The findings, reported onlinein Paediatrics, come from a meta-analysis of 12 trials that tested the medications for treating gastro-oesophageal reflux disease (GERD) in infants, children or teenagers.
They found no good evidence that the drugs eased acid-reflux symptoms in infants - such as crying and "fussing" after being fed.
For older kids, there was better evidence of a benefit, but very little data on the long-term effectiveness and safety of proton-pump inhibitors for children's GERD, the researchers say.
That does not mean a child should never take one of these drugs, said lead researcher Dr Rachel J. van der Pol, of Emma Children's Hospital in Amsterdam.
In individual infants and children, they can be justified, she said.
Proton-pump inhibitors are one of the common treatments for childhood GERD, according to Dr Steven J. Czinn at the University of Maryland School of Medicine in Baltimore.
Caution against drawing
"I would caution against drawing conclusions from a review of 12 studies," he said.
Dr Czinn, who chairs the American College of Gastroenterology's Paediatric Gastrointestinal Committee and was not involved in the study, said that there is evidence that proton-pump inhibitors can help treat children with an inflamed oesophagus lining due to acid reflux.
He noted that the researchers found hundreds of studies on paediatric GERD treatment, but only a dozen fit their criteria - that is, being a randomised controlled trial.
According to Dr Czinn, that highlights a big obstacle in paediatrics in general: In the case of most medications, there are few rigorously conducted trials involving children.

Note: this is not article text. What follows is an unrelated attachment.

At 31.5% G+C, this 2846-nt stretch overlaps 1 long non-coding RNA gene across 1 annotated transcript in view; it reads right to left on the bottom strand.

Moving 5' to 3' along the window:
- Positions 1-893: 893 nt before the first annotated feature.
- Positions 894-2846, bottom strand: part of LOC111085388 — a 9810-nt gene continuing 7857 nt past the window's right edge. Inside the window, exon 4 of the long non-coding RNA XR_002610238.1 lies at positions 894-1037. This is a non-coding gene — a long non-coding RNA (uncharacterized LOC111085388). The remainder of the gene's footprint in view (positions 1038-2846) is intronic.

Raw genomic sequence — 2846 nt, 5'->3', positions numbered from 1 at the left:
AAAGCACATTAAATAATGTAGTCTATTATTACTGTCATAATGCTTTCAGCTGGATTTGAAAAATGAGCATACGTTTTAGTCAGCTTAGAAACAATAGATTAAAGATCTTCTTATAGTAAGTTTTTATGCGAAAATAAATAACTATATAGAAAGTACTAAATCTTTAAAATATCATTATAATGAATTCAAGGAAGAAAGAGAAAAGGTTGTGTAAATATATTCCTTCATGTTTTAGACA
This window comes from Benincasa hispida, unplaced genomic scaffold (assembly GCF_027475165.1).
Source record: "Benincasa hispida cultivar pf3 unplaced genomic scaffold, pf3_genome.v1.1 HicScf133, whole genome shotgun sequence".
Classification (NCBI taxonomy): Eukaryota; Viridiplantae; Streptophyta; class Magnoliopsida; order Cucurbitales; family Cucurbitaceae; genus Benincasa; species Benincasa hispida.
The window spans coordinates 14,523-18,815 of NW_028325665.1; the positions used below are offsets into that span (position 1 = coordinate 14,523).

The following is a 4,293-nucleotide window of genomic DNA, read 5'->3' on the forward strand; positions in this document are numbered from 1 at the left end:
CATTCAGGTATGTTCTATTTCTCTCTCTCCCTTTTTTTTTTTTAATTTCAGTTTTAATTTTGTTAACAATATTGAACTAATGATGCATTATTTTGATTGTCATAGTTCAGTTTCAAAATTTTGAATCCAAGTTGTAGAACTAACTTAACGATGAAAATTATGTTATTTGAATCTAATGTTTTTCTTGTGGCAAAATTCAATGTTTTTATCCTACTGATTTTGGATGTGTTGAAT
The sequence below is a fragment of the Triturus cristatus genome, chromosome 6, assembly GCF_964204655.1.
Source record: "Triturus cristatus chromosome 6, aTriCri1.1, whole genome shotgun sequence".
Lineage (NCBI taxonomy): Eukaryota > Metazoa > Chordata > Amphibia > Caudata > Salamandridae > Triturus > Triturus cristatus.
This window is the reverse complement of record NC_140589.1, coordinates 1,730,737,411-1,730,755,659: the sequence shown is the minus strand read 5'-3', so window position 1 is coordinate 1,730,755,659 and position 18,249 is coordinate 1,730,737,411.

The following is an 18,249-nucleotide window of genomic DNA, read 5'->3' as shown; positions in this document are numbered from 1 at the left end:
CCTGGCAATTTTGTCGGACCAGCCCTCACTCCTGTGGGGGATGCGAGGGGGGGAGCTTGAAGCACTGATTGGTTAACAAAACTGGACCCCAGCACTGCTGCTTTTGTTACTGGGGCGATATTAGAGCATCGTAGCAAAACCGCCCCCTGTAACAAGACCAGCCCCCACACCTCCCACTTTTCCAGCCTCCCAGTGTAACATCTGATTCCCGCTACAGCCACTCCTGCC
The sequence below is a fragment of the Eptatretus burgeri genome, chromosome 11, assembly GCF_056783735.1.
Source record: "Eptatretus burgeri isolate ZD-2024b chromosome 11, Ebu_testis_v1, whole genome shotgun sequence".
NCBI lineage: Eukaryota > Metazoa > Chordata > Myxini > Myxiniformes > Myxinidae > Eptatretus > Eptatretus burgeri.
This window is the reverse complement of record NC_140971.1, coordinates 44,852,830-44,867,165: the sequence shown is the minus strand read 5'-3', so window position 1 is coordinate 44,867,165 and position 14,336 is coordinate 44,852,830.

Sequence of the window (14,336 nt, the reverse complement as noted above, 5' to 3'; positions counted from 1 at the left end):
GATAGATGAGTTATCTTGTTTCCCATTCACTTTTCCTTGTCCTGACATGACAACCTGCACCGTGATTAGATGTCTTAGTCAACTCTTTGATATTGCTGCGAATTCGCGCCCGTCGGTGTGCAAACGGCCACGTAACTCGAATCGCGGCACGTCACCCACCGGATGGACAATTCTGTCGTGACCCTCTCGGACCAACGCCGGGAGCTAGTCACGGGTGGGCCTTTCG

"This is a major issue for almost all medications in paediatrics," he said.
Ethics of trials with children
Many question the ethics of doing randomised controlled trials with children; and few parents seem willing to take the chance that their child will be assigned to a placebo instead of actual treatment.
Even among the 12 studies in the current review, few involved a placebo. All of the studies of older children either tested a proton-pump inhibitor against another heartburn medication, or they tested different doses of a proton-pump inhibitor against each other.
On average, children and teenagers did have improvements in their GERD symptoms. But they had similar improvements with proton-pump inhibitors and the comparison medications, and there were no clear differences with higher or lower doses.
In the studies in this review, the drugs were generally well-tolerated in the short-term, according to the researchers. The most common side effects included headache, stomach pain and diarrhoea.
One study of infants, though, found that babies treated with proton-pump inhibitors had a higher rate of lung infections.
Many babies and children with acid reflux can forgo medication altogether, both Dr van der Pol and Dr Czinn pointed out.
For infants, thickeners added to formula, or changes in feeding position, can work. For older children, changes like eating smaller meals or avoiding specific foods that trigger symptoms can be enough.
If those steps are not enough, there are medication options other than proton-pump inhibitors, such as histamine receptor blockers. However, Dr van der Pol pointed out, there isn't much evidence on the effectiveness of any medication for paediatric GERD. (Reuters Health/ March 2011)